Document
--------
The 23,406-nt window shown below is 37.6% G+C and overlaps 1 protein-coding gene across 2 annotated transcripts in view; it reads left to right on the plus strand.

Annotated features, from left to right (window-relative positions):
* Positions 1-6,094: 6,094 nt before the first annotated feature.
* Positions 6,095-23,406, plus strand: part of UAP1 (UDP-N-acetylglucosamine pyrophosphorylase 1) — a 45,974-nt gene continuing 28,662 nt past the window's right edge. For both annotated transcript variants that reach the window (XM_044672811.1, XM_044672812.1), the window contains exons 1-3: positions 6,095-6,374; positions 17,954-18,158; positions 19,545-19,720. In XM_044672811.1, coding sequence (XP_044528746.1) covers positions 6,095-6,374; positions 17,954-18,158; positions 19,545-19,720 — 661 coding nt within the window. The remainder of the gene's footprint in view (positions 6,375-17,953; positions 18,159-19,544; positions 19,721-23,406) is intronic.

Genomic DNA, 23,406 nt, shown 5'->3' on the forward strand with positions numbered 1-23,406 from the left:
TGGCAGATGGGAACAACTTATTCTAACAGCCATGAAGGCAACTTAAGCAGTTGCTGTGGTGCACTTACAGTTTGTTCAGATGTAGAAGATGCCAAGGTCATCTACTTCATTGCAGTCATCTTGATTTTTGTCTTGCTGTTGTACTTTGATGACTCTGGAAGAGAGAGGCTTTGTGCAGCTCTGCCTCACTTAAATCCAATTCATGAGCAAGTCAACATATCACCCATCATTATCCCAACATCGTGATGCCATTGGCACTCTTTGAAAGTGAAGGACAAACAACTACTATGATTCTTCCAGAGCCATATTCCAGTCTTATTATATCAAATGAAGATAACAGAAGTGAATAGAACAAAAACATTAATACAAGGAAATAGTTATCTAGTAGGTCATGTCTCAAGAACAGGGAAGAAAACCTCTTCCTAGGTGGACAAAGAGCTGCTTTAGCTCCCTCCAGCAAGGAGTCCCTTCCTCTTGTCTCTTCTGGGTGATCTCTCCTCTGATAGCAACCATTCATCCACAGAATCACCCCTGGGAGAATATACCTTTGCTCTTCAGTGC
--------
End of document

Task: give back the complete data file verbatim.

The 23,406-nt window shown below is 37.6% G+C and overlaps 1 protein-coding gene across 2 annotated transcripts in view; it reads left to right on the plus strand.

Annotated features, from left to right (window-relative positions):
* Positions 1-6,094: 6,094 nt before the first annotated feature.
* Positions 6,095-23,406, plus strand: part of UAP1 (UDP-N-acetylglucosamine pyrophosphorylase 1) — a 45,974-nt gene continuing 28,662 nt past the window's right edge. For both annotated transcript variants that reach the window (XM_044672811.1, XM_044672812.1), the window contains exons 1-3: positions 6,095-6,374; positions 17,954-18,158; positions 19,545-19,720. In XM_044672811.1, coding sequence (XP_044528746.1) covers positions 6,095-6,374; positions 17,954-18,158; positions 19,545-19,720 — 661 coding nt within the window. The remainder of the gene's footprint in view (positions 6,375-17,953; positions 18,159-19,544; positions 19,721-23,406) is intronic.

Genomic DNA, 23,406 nt, shown 5'->3' on the forward strand with positions numbered 1-23,406 from the left:
TGGCAGATGGGAACAACTTATTCTAACAGCCATGAAGGCAACTTAAGCAGTTGCTGTGGTGCACTTACAGTTTGTTCAGATGTAGAAGATGCCAAGGTCATCTACTTCATTGCAGTCATCTTGATTTTTGTCTTGCTGTTGTACTTTGATGACTCTGGAAGAGAGAGGCTTTGTGCAGCTCTGCCTCACTTAAATCCAATTCATGAGCAAGTCAACATATCACCCATCATTATCCCAACATCGTGATGCCATTGGCACTCTTTGAAAGTGAAGGACAAACAACTACTATGATTCTTCCAGAGCCATATTCCAGTCTTATTATATCAAATGAAGATAACAGAAGTGAATAGAACAAAAACATTAATACAAGGAAATAGTTATCTAGTAGGTCATGTCTCAAGAACAGGGAAGAAAACCTCTTCCTAGGTGGACAAAGAGCTGCTTTAGCTCCCTCCAGCAAGGAGTCCCTTCCTCTTGTCTCTTCTGGGTGATCTCTCCTCTGATAGCAACCATTCATCCACAGAATCACCCCTGGGAGAATATACCTTTGCTCTTCAGTGC